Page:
Bocage's wall lizard

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Bocage's wall lizard
Podarcis bocagei.jpg
Podarcis bocagei
Scientific classification e
Kingdom: Animalia
Phylum: Chordata
Class: Reptilia
Order: Squamata
Family: Lacertidae
Genus: Podarcis
Species: P. bocagei
Binomial name
Podarcis bocagei
(Seoane, 1885)
Podarcis bocagei distribution.png
Synonyms
  • Lacerta muralis var. bocagei Seoane, 1885
  • Lacerta muralis bocagei
    — Galán, 1931
  • Podarcis bocagei
    — Engelmann et al., 1993[2]

Bocage's wall lizard (Podarcis bocagei) is a species of lizard in the family Lacertidae. It is endemic to the Iberian Peninsula. The species' natural habitats are temperate forests, temperate shrubland, Mediterranean-type shrubby vegetation, sandy shores, rural gardens, and urban areas. The IUCN does not consider it to be threatened.

Etymology[edit]

Both the specific name, bocagei, and the common name, Bocage's wall lizard, are in honor of Portuguese zoologist José Vicente Barbosa du Bocage.[3]

Description[edit]

Bocage's wall lizard grows to a snout-to-vent length of about 7 cm (2.8 in) with a tail twice as long as this, males being larger than females. It is a sturdy lizard, somewhat flattened, and resembling Carbonell's wall lizard (Podarcis carbonelli). The dorsal surface is usually grey or yellowish-brown, but is sometimes green in males, copiously speckled with rows of dark markings. The flanks may be brownish or yellowish. The underparts are white, yellow, pink or orange but there are not any of the small blue spots along the edge of the belly often present in Carbonell's wall lizard.[4]

Distribution and habitat[edit]

Bocage's wall lizard is found in northern Portugal and northwestern Spain as far southwards as the River Douro. Its typical habitat is open deciduous woodland, scrubland, coastal sand dunes and cultivated areas, including in villages.[1]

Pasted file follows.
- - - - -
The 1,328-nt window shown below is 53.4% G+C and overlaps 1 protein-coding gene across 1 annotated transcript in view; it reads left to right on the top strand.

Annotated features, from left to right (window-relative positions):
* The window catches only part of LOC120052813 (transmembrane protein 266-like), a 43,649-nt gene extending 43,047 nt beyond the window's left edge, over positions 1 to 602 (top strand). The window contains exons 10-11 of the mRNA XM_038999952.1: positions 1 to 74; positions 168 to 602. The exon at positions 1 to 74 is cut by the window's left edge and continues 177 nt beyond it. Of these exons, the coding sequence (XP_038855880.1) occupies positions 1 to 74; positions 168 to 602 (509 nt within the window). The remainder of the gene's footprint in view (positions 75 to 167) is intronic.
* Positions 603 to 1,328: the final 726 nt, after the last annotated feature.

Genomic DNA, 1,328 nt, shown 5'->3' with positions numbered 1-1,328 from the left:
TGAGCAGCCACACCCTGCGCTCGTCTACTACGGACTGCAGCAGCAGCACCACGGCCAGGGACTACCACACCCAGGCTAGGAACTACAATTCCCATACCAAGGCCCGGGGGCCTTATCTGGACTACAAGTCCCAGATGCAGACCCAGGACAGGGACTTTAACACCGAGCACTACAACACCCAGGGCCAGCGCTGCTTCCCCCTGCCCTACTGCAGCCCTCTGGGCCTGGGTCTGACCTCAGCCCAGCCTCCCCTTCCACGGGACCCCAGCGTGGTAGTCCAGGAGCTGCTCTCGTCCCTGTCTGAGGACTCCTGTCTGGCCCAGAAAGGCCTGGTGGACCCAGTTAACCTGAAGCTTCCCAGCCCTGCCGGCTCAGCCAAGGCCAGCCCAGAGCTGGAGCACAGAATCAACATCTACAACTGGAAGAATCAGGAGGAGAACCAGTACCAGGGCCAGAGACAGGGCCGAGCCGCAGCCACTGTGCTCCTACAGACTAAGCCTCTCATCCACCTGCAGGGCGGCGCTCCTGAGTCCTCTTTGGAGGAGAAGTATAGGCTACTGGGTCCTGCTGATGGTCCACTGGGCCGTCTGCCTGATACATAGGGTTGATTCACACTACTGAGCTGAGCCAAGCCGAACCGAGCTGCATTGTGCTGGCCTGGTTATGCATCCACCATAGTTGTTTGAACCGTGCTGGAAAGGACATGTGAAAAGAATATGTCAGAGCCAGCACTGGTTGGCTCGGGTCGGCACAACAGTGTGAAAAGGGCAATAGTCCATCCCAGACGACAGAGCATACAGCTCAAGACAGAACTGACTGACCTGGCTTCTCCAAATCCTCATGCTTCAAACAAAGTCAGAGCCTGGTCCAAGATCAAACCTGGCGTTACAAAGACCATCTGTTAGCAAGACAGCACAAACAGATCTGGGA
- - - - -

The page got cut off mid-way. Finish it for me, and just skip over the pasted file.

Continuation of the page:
Reproduction[edit]

This species is oviparous. Sexually mature females lay 2-4 clutches of eggs each year. Clutch size varies from 2 to 9 eggs.[1]

Status[edit]

Bocage's wall lizard is common in suitable habitat within its range. The population is steady and faces no specific threats and the International Union for Conservation of Nature has assessed its conservation status as being of "least concern".[1]

References[edit]

  1. ^ a b c d Sá-Sousa P, Pérez-Mellado V, Martínez-Solano I. 2005. Podarcis bocagei. 2006 IUCN Red List of Threatened Species. Archived June 27, 2014, at the Wayback Machine. Downloaded on 27 September 2014.
  2. ^ The Reptile Database. www.reptile-database.org.
  3. ^ Beolens B, Watkins M, Grayson M. 2011. The Eponym Dictionary of Reptiles. Baltimore: Johns Hopkins University Press. xiii + 296 pp. ISBN 978-1-4214-0135-5. (Podarcis bocagei, p. 28).
  4. ^ Arnold, E. Nicholas; Ovenden, Denys W. (2002). Field Guide: Reptiles & Amphibians of Britain & Europe. Collins & Co. p. 152. ISBN 9780002199643. 

Media related to Podarcis bocagei at Wikimedia Commons

Further reading[edit]

  • Arnold EN, Burton JA. 1978. A Field Guide to the Reptiles and Amphibians of Britain and Europe. London: Collins. 272 pp. ISBN 0-00-219318-3. (Podarcis bocagei, p. 143 + Plate 24 + Map 74).
  • Engelmann W-E, Fritzsche J, Günther R, Obst FJ. 1993. Lurche und Kriechthiere Europas. Radebeul, Germany: Neumann Verlag. 440 pp. (including 324 color plates, 186 figures, 205 maps).
  • Seoane VL. 1885. "Identidad de Lacerta schreiberi (Bedriaga) y Lacerta viridis, var. gadovii (Boulenger) é investigaciones herpetológicas de Galicia". La Coruña 1884: 1-19. (Lacerta muralis var. bocagei, pp. 18–19).